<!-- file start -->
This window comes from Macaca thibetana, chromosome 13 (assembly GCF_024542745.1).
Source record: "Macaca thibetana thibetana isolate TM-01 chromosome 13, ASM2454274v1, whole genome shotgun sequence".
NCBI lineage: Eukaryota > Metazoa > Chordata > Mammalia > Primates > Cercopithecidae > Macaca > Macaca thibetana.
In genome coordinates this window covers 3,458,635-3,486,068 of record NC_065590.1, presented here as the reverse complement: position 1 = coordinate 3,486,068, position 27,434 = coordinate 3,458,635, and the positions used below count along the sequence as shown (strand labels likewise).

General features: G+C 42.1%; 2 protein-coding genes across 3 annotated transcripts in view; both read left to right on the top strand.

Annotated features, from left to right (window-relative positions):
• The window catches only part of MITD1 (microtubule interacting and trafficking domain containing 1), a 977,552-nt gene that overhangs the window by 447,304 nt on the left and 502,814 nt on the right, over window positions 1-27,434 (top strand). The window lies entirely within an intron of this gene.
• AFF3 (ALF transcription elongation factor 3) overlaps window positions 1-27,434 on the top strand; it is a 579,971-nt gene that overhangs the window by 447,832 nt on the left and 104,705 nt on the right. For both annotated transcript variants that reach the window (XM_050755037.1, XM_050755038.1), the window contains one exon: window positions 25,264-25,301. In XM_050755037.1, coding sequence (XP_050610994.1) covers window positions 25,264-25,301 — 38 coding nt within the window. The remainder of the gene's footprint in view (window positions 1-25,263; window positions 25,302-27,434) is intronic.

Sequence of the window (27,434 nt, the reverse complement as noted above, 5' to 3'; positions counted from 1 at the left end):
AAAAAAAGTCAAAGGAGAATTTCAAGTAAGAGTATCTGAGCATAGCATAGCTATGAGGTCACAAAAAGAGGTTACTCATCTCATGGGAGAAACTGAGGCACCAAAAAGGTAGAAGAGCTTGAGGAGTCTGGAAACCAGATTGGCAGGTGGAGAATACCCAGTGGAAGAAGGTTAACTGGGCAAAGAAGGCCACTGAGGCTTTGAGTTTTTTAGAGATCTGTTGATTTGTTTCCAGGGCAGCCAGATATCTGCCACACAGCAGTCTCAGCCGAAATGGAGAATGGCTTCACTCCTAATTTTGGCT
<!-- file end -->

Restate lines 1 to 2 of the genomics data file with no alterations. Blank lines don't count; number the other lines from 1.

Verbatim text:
This window comes from Macaca thibetana, chromosome 13 (assembly GCF_024542745.1).
Source record: "Macaca thibetana thibetana isolate TM-01 chromosome 13, ASM2454274v1, whole genome shotgun sequence".